Weight Loss Study Reveals Exercise Alone Won’t Help You Lose Weight
The British Journal of Sports Medicine has recently released a weight loss study that outlines why exercising regularly isn’t enough to fight off obesity.
It’s commonly known that a diet high in fat, carbohydrates and sugars is bad for you. It’s also commonly known that regular exercise is good for you. What isn’t commonly known is a regular exercise will not combat the effects of a bad diet on system.
Many people still believe they can eat what they like as long as they exercise regularly. Many people think that being a bit overweight doesn’t really matter if they’re getting regular exercise. This new weight loss study aims to ‘bust the myth’ that regular exercise can tackle obesity and the health effects of being overweight.
In a recent editorial the British Journal of Sports Medicine has said that ‘you can’t outrun a bad diet’. Exercising regularly, although helpful in reducing the risk of type 2 diabetes, heart disease and dementia, what it doesn’t do is promote weight loss.
UK obesity statistics.
- Massive increase in the last 8 years
- One in 4 adults in England obese
- A further 42% men are overweight
- The overweight/obese figure for women is 32%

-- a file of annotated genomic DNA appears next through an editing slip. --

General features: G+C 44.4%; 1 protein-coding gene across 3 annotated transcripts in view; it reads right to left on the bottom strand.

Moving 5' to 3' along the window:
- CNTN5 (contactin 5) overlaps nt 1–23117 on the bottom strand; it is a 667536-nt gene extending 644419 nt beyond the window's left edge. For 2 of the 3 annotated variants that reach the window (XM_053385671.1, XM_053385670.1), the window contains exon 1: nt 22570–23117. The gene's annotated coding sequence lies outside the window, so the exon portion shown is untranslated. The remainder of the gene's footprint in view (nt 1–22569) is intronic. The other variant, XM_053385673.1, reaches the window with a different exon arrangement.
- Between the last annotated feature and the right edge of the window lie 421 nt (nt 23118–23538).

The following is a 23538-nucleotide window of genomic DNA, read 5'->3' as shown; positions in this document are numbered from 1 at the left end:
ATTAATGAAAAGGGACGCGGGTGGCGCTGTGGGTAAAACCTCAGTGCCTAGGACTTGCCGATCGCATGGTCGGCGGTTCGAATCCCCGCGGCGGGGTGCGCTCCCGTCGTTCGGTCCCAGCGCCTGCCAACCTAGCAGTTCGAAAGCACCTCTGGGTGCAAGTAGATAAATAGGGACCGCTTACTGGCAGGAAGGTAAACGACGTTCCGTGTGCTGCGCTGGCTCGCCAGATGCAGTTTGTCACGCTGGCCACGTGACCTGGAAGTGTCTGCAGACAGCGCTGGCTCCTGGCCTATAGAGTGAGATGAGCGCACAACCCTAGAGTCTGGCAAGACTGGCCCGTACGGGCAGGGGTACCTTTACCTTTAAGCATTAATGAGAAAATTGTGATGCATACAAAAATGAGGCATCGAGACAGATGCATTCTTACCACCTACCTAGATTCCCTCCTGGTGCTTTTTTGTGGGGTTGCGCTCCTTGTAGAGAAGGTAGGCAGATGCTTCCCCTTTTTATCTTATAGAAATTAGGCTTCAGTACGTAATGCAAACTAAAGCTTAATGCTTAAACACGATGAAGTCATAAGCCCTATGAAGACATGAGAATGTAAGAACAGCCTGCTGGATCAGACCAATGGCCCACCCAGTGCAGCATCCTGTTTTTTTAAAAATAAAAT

- A BMI of 30-35 cuts life expectancy by up to 4 yrs
- A BMI 40+ cuts life expectancy by up to 10 yrs
“Yes, companies are taking action to highlight the importance of physical activity. However, they recognise that where they can have the biggest impact is in helping people to achieve a balanced diet,” – they say.
Busting weight loss myths.
The weight loss study is designed to highlight key messages that have been misinterpreted by the general public. Messages such as those being used by the food industry to blame consumers for being overweight have been targeted by the study. The general message from the junk food industry is that obesity and being overweight is caused by a lack of exercise. The weight loss study found that this is generally not the case.
The study also criticises the connection between junk food and sport calling for an end to the informal partnership. Going further it calls for a sugar tax on high sugar drinks and a wholesale ban on junk food advertising in gyms. They say that the food industry have shifted the debate to calorie counting alone which doesn’t take into account the origin of the calories. They argue that sugar calories promote fat storage and encourage feeling hungry.